If you’ve ever been in an auction, then you’re probably familiar with the quiet tension in the room when the auctioneer names the bid and the paddles start flying. Chances are you don’t know who the other bidders are or what their intentions are. You could be bidding against an avid collector, an investor who is hoping to double their profits, or a grandmother who wants something nice for their grandson – all in one competition for the same prize.

Pay-per-click (PPC) isn’t too different. You’re in a space with a variety of organizations all bidding for the same audience. That space can be crowded with 10, 20, 100 other organizations all bidding for the same audience. How do you ensure that you’re always coming out on top winning? You minimize and outcompete the competition! Let’s look at how to analyze your competition and prepare a competitor strategy.

Who Is Your Competition?

This one may seem obvious, but a thorough analysis of who your competition is in your section of the market can bring some surprising findings. Most companies will be able to list their direct competitors and advantages. In some instances, you can expect to compete with these direct competitors for a share of the search traffic. However, in PPC, you’re using keywords and/or web page placements as targets for your advertisements. These targets can be much more universal than you’d initially think.

For example, a car sales company wants to use PPC to boost sales leads. So, they create a campaign that targets keywords like “used car” and “car sales.” On a surface level, these keywords will attract people interested in used cars and car sales. However, long-tail searches can also net people searching for “used car parts,” “toy car sales,” and “car insurance sales.” You’ve suddenly found yourself competing with car repair shops, insurance companies, and the local toy store.

Learning who your indirect competitors are is best done as a process overtime. There are many tools that can subscribe to or purchase for a list of your competitors like SpyFu, SEMRush, AdGooroo, and BrandVerity. If these tools aren’t something your team is interested in, then manually searching your keywords and noting competitors and their placements will do the same. Taking this a step further – with information on your ad’s search queries, you can get a complete view of who comes up in search.

How do we cut out our indirect competition?

Cutting out indirect competitors with negative targeting methods can greatly save your budget and help bring in qualified conversions. Negative targeting methods focus your campaigns into the search queries you want to compete in. Some negative targeting methods to consider:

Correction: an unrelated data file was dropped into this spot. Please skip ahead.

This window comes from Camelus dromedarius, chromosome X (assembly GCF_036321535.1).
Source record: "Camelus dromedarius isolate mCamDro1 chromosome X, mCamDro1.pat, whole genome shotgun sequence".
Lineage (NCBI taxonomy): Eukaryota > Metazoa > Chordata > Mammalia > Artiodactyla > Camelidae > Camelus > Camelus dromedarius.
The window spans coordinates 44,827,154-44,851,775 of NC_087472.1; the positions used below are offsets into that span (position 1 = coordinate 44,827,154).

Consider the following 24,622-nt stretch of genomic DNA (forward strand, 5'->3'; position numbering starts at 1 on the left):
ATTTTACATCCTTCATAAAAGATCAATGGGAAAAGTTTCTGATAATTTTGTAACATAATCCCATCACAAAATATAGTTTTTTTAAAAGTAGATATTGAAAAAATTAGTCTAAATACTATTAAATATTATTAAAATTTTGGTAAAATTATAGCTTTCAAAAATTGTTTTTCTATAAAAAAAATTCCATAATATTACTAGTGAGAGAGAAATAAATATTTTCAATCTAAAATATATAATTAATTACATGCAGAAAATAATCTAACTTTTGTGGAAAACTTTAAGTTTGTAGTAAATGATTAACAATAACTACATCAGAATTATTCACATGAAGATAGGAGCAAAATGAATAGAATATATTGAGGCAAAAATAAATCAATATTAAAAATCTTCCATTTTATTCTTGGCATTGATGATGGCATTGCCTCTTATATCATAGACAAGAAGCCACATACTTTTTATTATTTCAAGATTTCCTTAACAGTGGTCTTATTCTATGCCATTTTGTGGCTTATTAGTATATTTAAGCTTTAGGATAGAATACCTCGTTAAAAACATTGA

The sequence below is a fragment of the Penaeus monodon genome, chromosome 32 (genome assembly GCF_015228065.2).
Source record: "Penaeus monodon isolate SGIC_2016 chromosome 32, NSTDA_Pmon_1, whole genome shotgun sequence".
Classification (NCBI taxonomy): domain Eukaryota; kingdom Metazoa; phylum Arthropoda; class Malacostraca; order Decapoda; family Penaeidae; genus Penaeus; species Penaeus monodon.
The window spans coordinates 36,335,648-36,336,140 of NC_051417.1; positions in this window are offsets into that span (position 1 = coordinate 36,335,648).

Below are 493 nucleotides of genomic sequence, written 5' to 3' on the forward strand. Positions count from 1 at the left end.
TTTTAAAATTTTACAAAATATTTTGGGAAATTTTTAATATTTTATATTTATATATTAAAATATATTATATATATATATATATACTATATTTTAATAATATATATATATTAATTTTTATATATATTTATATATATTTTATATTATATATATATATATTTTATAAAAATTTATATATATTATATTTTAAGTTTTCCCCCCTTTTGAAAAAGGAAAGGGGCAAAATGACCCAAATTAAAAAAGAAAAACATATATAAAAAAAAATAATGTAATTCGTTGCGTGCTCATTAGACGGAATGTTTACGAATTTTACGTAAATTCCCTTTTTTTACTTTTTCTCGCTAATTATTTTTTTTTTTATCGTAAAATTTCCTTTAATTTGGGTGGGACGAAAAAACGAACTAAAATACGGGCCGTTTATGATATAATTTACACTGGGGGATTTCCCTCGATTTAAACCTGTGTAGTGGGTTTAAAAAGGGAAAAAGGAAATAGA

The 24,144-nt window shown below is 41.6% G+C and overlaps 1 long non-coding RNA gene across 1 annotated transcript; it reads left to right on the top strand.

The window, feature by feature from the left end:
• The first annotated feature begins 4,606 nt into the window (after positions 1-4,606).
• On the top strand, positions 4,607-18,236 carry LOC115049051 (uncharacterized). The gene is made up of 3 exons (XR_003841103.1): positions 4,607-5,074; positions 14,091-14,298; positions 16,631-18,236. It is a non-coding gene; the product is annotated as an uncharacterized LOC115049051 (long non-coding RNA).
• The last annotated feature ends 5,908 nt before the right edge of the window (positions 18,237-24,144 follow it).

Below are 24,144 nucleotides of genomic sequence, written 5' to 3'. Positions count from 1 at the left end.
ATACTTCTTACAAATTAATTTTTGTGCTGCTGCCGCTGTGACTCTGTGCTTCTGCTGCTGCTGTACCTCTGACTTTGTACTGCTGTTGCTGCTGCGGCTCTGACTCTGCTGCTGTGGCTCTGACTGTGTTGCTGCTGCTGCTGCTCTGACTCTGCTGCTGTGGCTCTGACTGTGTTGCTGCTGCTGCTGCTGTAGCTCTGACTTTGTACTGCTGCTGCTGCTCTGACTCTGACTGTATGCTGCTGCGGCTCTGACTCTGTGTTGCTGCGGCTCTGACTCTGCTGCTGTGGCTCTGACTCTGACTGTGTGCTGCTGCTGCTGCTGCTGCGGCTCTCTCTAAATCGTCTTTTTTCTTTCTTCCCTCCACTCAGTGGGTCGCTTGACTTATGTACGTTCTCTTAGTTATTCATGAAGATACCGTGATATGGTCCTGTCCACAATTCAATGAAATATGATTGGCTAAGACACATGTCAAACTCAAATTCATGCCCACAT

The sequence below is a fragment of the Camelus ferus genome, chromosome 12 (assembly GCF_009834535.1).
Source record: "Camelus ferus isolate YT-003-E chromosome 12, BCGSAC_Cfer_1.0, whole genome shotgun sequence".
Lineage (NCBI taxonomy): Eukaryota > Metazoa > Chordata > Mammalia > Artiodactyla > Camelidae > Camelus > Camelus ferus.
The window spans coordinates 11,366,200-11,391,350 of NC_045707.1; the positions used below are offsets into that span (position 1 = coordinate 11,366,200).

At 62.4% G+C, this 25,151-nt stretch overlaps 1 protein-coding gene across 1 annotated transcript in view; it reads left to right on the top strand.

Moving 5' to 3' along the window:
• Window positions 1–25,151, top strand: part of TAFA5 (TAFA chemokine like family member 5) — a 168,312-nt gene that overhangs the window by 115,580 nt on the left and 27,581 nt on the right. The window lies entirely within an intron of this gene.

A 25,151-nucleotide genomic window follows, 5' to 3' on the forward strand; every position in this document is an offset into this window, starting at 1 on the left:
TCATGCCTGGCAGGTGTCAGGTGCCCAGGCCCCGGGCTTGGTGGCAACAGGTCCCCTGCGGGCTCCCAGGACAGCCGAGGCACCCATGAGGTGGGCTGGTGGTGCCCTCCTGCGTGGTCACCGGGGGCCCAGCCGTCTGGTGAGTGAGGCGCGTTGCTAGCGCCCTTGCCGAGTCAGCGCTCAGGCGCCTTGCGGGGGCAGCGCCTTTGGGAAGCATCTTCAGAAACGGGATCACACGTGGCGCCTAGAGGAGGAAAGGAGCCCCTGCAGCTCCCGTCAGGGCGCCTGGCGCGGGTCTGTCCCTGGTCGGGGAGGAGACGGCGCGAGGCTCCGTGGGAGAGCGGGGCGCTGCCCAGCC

• Negative Keywords: Most PPC platforms will allow you to be as broad or precise as you want with match types. Consider mixing both and monitor your impressions to ensure your match type isn’t negating valuable traffic. You may also want to consider adding adverbs like “free.”
  • Geotargeting: Consider where your target demographic is searching from. Some platforms will allow you to target areas as small as a neighborhood to as large as a country. For example, if your landing page and ads are in English, then you may want to restrict your targeting to predominantly English-speaking countries.
  • Ad Schedules: Chances are your PPC traffic will have peak hours. By setting an ad schedule, you’re investing your budget when it is most effective.

What if overlap is inevitable?

There will be times when a valuable keyword and/or page placement creates overlap into unrelated markets. For example, the word “software” can span numerous contexts and hold considerable value. If you offer a software development service, then “software” is a word where you’ll need to carve your own a niche in PPC.

First, you want a firm understanding of your competitor’s messaging. How does their advertisement relate to the keyword and landing page? In what ways is it similar and different from your own? Knowing the answers to these questions can give you a better perspective of who they are targeting and how to best differentiate your ads. Some ad elements to look out for are:

  • Their call to action.
  • Brand names.
  • Display URL and paths.
  • Advertisement extensions: Site links, call numbers, reviews, etc.

If the competition overlap is inevitable and bidding for the first average position is high, then you want to focus on these ad elements and make them stand out as much as possible. The goal here is to bring attention to your ads in a space where the search vertical is crowded and uniform. If your ad stands out and speaks directly to your target, then you increase the chance of winning over those sought-after conversions.

After analyzing who is competing in your space and where you fit, it’s time to look at your potential competitors. These are the competitors who aren’t currently in your space, but they might be on the verge of entering. Keep an eye out for part two of our blog and learn more about analyzing these competitors.

Optimizing your PPC to gain the most conversion at a competitive bid can be challenging. Start seeing results with your PPC by speaking with an expert today by filling out our form! With 10-years of experience in developing successful PPC strategies, Strongpages has generated significant results for clients in a variety of competitive industries.

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